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November 1, 2008 1:52 am
The global economy heads to the brink of ruin, the most important US election for a generation reaches its climax and the UK media has eyes for nothing much else but the coarse antics of two performers on a late-night radio show.
A string of dirty jokes at the expense of a 78-year-old actor and his burlesque-artiste granddaughter has cost one of the BBC’s most successful executives her job and perhaps widened a generational gap in UK society.
In what many outsiders will see as an oddly British obsession, acres of newsprint and hours of television and radio have been taken up with Russell Brand and Jonathan Ross – two of the most controversial stars of the BBC, the renowned, state-owned broadcaster funded by a £139.50-a-year ($226.80) licence fee paid by every Briton who owns a television.
On October 18, Mr Ross, a chat show host who is reported to earn 43,010 of those licence fees (or £6m) every year, appeared as co-host of Mr Brand’s late-night Radio 2 show. They were supposed to interview Andrew Sachs, an actor best known for his role as Manuel, the hapless Spanish waiter in the 1970s TV comedy Fawlty Towers.
As the phone rang, Mr Brand joked to his audience of several hundred thousand mainly young listeners that Mr Sachs was expecting the call, but did not know that he had slept with Georgina Baillie, the actor’s granddaughter.
But the phone was picked up by an answering machine. The two performers, tittering and obviously full of bravado, left several rambling messages, during one of which Mr Ross shouted out in clear Anglo-Saxon terms that Mr Brand had been a sexual partner of Ms Baillie.
The episode appeared to be forgotten. Two listeners complained to the BBC.
But eight days later, the Mail on Sunday newspaper appeared with a huge story about the shock Mr Sachs had felt at the attack on him and his family, and the outrage of the audience. Complaints began to rain on the BBC and by mid-week reached 30,000.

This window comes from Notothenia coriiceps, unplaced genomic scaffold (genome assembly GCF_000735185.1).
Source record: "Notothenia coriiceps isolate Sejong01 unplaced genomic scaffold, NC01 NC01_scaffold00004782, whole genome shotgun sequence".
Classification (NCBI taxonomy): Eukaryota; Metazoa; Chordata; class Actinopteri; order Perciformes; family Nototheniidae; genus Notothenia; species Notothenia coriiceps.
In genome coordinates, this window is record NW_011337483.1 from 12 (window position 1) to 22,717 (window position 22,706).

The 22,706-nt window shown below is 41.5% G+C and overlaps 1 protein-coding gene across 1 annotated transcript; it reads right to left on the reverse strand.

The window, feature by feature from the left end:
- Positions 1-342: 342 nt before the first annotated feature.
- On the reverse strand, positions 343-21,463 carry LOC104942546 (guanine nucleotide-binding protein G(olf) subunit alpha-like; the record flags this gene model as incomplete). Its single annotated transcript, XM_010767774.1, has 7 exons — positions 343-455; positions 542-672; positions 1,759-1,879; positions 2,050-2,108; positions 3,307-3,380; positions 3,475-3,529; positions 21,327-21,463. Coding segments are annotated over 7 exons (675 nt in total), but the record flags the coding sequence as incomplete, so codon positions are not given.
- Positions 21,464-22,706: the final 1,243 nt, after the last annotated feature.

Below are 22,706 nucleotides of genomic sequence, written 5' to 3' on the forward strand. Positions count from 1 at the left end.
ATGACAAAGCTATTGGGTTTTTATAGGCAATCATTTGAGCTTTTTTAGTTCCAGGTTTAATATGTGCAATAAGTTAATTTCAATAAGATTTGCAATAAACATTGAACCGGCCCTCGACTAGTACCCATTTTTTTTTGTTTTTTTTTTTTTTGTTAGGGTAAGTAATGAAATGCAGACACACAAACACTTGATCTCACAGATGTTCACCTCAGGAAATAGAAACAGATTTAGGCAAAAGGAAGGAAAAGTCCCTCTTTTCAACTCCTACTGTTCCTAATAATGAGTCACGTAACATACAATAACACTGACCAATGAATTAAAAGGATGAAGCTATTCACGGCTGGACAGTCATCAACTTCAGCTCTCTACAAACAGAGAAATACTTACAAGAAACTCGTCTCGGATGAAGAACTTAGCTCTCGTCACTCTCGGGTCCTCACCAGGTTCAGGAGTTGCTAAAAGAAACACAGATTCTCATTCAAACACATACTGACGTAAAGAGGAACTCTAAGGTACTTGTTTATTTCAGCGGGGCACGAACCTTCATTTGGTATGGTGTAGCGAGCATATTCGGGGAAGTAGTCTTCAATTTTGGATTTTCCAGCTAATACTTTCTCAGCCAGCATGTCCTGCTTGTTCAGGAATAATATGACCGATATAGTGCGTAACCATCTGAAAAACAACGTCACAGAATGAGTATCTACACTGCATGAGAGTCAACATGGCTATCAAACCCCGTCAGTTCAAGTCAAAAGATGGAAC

The newspaper’s sister, the Daily Mail, joined the chorus of disapproval and called for the sacking of the men involved. The newspapers have had a strong editorial line against the BBC for many years, denouncing it for political correctness, liberal bias and wasting licence-payers money on overpaid talent like Messrs Ross and Bland.
The BBC was slow to react. Lesley Douglas, the head of Radio 2, her overall boss, Mark Thompson, the director general of the BBC, and his main press officer were all on holiday. Mr Brand had apologised on his October 25 show, but without sincerity.
By Tuesday, with other newspapers joining the hunt, it was clear there would be blood. Even the revelation that Ms Baillie admitted she had indeed slept with Mr Brand and performed for a burlesque group called the Satanic Sluts did not deter the hunt.
More than three-quarters of a million, mostly young, people watched clips of the original radio show on YouTube. Some 10,000 left comments, most of which were supportive of the presenters. It appeared it was only older people who were upset.
Mr Brand quit his show on Wednesday. The following day, after one of the fastest inquisitions in BBC history, Ms Douglas resigned and Mr Ross was suspended for 12 weeks.
But the BBC might well have suffered lasting damage, a trusted adviser to senior executives there told the FT. “We are about to start a painful debate about how to fund non-commercial television in the UK during a recession and the BBC will be at the heart of it. Convincing people that it is worth their money when this row is the freshest thing in people’s minds is going to make a difficult job even harder.”
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